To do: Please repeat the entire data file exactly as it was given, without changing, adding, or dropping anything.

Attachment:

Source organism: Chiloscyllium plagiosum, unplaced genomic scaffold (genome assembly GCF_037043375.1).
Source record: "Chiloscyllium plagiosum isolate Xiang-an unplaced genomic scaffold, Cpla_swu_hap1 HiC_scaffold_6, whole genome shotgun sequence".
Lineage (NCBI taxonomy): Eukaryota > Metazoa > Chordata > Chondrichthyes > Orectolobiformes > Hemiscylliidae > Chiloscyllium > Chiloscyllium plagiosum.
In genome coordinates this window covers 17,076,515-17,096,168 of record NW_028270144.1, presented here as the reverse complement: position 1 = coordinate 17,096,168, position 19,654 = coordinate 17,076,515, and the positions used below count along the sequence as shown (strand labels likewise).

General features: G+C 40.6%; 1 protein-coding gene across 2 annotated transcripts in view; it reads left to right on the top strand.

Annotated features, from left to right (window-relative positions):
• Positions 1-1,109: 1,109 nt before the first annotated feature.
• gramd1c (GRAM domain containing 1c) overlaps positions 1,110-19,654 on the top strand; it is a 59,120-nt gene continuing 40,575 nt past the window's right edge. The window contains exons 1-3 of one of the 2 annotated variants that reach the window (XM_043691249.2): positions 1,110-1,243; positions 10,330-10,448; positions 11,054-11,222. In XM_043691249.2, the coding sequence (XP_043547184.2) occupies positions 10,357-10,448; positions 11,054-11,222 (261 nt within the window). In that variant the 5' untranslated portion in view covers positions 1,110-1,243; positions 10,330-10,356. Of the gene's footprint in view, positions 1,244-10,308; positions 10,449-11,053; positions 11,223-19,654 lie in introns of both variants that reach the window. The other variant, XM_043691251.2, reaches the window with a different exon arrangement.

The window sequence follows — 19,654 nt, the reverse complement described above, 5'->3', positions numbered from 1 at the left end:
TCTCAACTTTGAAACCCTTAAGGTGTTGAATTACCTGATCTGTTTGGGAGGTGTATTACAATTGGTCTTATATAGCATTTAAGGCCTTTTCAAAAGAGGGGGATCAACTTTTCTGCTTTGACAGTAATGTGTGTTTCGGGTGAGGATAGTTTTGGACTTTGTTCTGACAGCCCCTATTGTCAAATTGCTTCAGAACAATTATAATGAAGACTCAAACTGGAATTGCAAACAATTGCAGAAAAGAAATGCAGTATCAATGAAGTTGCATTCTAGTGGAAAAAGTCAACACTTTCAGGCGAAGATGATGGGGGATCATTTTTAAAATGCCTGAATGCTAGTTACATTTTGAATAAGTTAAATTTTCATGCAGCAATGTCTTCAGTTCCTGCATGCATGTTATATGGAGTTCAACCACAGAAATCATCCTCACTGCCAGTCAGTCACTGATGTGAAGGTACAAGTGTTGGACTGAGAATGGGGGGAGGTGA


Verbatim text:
Source organism: Chiloscyllium plagiosum, unplaced genomic scaffold (genome assembly GCF_037043375.1).
Source record: "Chiloscyllium plagiosum isolate Xiang-an unplaced genomic scaffold, Cpla_swu_hap1 HiC_scaffold_6, whole genome shotgun sequence".
Lineage (NCBI taxonomy): Eukaryota > Metazoa > Chordata > Chondrichthyes > Orectolobiformes > Hemiscylliidae > Chiloscyllium > Chiloscyllium plagiosum.
In genome coordinates this window covers 17,076,515-17,096,168 of record NW_028270144.1, presented here as the reverse complement: position 1 = coordinate 17,096,168, position 19,654 = coordinate 17,076,515, and the positions used below count along the sequence as shown (strand labels likewise).

General features: G+C 40.6%; 1 protein-coding gene across 2 annotated transcripts in view; it reads left to right on the top strand.

Annotated features, from left to right (window-relative positions):
• Positions 1-1,109: 1,109 nt before the first annotated feature.
• gramd1c (GRAM domain containing 1c) overlaps positions 1,110-19,654 on the top strand; it is a 59,120-nt gene continuing 40,575 nt past the window's right edge. The window contains exons 1-3 of one of the 2 annotated variants that reach the window (XM_043691249.2): positions 1,110-1,243; positions 10,330-10,448; positions 11,054-11,222. In XM_043691249.2, the coding sequence (XP_043547184.2) occupies positions 10,357-10,448; positions 11,054-11,222 (261 nt within the window). In that variant the 5' untranslated portion in view covers positions 1,110-1,243; positions 10,330-10,356. Of the gene's footprint in view, positions 1,244-10,308; positions 10,449-11,053; positions 11,223-19,654 lie in introns of both variants that reach the window. The other variant, XM_043691251.2, reaches the window with a different exon arrangement.

The window sequence follows — 19,654 nt, the reverse complement described above, 5'->3', positions numbered from 1 at the left end:
TCTCAACTTTGAAACCCTTAAGGTGTTGAATTACCTGATCTGTTTGGGAGGTGTATTACAATTGGTCTTATATAGCATTTAAGGCCTTTTCAAAAGAGGGGGATCAACTTTTCTGCTTTGACAGTAATGTGTGTTTCGGGTGAGGATAGTTTTGGACTTTGTTCTGACAGCCCCTATTGTCAAATTGCTTCAGAACAATTATAATGAAGACTCAAACTGGAATTGCAAACAATTGCAGAAAAGAAATGCAGTATCAATGAAGTTGCATTCTAGTGGAAAAAGTCAACACTTTCAGGCGAAGATGATGGGGGATCATTTTTAAAATGCCTGAATGCTAGTTACATTTTGAATAAGTTAAATTTTCATGCAGCAATGTCTTCAGTTCCTGCATGCATGTTATATGGAGTTCAACCACAGAAATCATCCTCACTGCCAGTCAGTCACTGATGTGAAGGTACAAGTGTTGGACTGAGAATGGGGGGAGGTGA